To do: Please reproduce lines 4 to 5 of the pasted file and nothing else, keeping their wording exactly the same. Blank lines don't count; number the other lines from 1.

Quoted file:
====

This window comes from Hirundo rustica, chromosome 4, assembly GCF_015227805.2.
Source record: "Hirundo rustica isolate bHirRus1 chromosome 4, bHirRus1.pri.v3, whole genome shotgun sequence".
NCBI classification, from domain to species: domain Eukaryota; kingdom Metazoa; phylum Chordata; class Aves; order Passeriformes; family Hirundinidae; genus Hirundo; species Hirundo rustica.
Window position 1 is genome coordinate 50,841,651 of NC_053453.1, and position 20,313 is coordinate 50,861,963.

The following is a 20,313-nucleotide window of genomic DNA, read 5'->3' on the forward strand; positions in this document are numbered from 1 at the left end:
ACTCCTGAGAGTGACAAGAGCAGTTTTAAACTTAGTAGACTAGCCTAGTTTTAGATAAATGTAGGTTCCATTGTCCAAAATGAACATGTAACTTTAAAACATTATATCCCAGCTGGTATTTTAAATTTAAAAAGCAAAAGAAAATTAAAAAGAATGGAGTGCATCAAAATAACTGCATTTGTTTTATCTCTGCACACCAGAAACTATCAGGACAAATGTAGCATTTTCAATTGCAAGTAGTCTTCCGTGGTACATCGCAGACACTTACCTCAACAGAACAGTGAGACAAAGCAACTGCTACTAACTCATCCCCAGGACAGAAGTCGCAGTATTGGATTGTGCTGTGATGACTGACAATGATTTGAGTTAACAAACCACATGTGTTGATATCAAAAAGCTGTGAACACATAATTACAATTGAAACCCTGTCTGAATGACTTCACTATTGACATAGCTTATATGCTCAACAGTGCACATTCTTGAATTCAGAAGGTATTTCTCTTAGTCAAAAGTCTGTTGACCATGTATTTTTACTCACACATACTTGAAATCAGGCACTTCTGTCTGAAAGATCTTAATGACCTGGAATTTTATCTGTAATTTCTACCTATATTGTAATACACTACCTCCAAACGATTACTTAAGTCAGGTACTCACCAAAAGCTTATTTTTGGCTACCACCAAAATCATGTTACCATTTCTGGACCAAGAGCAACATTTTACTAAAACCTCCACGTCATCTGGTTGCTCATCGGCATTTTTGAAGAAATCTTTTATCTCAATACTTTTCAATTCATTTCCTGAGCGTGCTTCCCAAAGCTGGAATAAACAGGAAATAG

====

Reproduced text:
Window position 1 is genome coordinate 50,841,651 of NC_053453.1, and position 20,313 is coordinate 50,861,963.

The following is a 20,313-nucleotide window of genomic DNA, read 5'->3' on the forward strand; positions in this document are numbered from 1 at the left end: